Support is now growing for the introduction of gender-neutral vaccination across Europe. A multinational expert group has already made recommendations for action at the EU level, including making HPV vaccination a priority in national cancer control policies. There have recently been calls for the establishment of a multidisciplinary advocacy group, perhaps along the lines of HPV Action, to take a lead on the issue.

HPV is an international health problem that ultimately requires an international response if its serious risk to public health is to be eliminated successfully.



Peter Baker MA FRSPH
Campaign Director
HPV Action UK

This article will appear in issue 5 of Health Europa Quarterly, which will be published in May.

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    Dr. Godofredo Arauzo
    Until 2018, 234 types of human papiloma virus (HPV) haz been identified. The HPV lack de celular structure, they have not own metabolism, they require a cell to live and they are parasite of the cells; they live in the uterine cervix causing latent or subclinical alteration producing the koilocities cell, in minority cause the wart cervix, flat or inverted condiloma. The HPV is capricious, ubiquitious and enigmatic appears and desappears from the organism; it is more frequent among women between 22- 25 years old, they desappears wirh the age, they persist in the uterine cervix without causing alterations, they desappears of the organism after 20 months by unknown mechnism, it is speculated that they are due to the action of the immune system.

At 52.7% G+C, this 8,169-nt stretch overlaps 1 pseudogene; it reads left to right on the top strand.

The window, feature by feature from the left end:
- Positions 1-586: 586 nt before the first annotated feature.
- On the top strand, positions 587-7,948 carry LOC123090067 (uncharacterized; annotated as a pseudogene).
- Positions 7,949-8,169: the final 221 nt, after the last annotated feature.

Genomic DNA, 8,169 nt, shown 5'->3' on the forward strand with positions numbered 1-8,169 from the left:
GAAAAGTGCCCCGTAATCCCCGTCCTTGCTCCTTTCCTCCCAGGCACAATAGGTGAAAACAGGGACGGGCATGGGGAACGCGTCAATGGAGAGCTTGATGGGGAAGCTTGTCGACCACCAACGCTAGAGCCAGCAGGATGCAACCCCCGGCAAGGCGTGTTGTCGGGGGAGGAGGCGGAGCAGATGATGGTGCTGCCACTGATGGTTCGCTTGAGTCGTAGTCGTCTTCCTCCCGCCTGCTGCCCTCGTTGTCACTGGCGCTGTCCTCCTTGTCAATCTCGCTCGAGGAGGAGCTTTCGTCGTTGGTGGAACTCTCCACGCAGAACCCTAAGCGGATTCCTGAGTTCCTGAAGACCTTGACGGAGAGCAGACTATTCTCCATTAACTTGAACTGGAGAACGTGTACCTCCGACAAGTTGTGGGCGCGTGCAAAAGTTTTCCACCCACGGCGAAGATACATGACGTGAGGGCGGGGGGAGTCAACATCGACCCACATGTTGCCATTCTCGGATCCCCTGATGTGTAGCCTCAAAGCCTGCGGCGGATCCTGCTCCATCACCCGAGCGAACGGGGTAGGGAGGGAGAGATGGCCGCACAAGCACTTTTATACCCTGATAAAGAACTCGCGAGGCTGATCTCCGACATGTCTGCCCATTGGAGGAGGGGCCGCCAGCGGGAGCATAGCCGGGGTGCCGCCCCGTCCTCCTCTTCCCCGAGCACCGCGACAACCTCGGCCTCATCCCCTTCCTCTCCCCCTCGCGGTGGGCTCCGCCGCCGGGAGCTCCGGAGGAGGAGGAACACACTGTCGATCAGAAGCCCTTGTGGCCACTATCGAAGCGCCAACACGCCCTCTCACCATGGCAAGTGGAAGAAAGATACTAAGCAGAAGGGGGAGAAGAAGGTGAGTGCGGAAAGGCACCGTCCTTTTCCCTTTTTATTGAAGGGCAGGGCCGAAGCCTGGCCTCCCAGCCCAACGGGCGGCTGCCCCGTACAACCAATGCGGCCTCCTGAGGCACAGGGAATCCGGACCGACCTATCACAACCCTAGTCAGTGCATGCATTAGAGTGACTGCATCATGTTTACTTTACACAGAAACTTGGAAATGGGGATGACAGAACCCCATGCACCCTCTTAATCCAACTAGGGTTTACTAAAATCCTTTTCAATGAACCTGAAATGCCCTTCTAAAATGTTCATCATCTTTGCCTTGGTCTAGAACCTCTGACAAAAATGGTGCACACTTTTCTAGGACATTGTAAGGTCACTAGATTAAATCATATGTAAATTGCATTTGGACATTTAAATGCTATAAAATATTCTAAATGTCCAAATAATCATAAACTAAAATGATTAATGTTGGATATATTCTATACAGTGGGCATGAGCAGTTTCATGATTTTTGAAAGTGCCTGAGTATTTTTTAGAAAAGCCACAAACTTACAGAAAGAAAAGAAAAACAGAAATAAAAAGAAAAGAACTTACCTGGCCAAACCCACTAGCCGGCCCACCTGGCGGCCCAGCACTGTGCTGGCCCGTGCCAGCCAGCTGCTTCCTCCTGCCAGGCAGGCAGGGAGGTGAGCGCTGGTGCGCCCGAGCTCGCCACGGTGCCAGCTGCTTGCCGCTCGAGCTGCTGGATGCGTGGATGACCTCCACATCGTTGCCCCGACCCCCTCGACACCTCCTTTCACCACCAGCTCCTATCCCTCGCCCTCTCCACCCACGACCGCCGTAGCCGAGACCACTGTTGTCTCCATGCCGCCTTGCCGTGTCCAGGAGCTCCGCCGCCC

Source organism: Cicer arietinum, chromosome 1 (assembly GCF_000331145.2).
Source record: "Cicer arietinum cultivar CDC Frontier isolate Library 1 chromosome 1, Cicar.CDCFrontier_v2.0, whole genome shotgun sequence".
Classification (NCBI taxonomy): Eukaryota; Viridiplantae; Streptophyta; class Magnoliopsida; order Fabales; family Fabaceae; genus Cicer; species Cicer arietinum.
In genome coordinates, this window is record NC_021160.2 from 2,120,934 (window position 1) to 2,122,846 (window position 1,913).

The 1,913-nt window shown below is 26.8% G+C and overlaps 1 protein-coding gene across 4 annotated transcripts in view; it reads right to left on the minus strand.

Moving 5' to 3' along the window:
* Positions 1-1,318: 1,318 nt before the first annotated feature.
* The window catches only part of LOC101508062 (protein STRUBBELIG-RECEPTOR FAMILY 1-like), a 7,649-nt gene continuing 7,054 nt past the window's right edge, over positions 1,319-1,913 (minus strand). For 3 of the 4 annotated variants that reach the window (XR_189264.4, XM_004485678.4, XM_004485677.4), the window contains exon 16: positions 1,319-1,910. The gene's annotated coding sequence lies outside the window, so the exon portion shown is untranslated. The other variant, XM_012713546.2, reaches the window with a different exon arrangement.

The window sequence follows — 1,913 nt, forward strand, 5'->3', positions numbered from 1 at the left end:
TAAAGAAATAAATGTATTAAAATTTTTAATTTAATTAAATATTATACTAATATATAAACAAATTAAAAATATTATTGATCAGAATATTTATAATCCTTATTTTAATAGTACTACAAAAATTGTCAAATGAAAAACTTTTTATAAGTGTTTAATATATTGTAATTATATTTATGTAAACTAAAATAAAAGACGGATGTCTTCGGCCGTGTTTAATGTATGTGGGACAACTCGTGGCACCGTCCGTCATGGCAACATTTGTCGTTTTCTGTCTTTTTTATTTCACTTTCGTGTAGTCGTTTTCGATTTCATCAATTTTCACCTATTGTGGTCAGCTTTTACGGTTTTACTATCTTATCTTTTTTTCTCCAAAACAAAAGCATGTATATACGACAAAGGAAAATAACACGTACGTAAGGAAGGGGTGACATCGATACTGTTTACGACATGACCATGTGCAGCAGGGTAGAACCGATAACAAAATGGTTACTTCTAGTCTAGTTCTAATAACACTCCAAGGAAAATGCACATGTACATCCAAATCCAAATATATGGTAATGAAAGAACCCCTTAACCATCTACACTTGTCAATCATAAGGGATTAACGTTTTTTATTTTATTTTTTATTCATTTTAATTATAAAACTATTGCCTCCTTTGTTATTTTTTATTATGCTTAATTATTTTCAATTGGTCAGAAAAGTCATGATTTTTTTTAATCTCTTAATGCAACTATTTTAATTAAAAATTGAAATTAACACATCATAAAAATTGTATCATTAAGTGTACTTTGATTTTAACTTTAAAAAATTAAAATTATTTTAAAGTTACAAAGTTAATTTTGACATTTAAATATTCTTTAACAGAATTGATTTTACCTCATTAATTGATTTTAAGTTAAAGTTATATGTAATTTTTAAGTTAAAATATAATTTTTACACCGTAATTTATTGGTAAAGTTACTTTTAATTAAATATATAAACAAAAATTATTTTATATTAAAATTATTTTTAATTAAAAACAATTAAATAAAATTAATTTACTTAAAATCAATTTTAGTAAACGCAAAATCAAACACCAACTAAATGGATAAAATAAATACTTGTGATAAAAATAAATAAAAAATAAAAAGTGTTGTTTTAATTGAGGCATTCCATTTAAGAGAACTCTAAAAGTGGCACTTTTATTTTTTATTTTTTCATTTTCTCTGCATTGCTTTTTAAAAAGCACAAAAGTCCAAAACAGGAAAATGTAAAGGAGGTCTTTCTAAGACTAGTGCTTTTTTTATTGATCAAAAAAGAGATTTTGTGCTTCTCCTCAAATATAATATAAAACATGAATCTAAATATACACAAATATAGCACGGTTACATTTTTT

We are contaminate us with HPV since we were born, they live in the environment, in the floor, fomites, domestic and wild animal, too they haz been detected in amniotic fluid, rubber gloves, forcep, speculum, in the mouth of children, in first trimester pregnant women 40%, third trimester 60%, postpartum 17%. Ist frequecy increase in the second periord of the menstrual cycle and in women who use hormonal contraception and decrease in the first period of the menstrual cycle and who do not use hormonal contraception. Not all people in the world are contaminated, on average 10% those living in developmed countries 15% in the underdevelopment countries, 10% of women without sex and in women with PAP normal 11.1%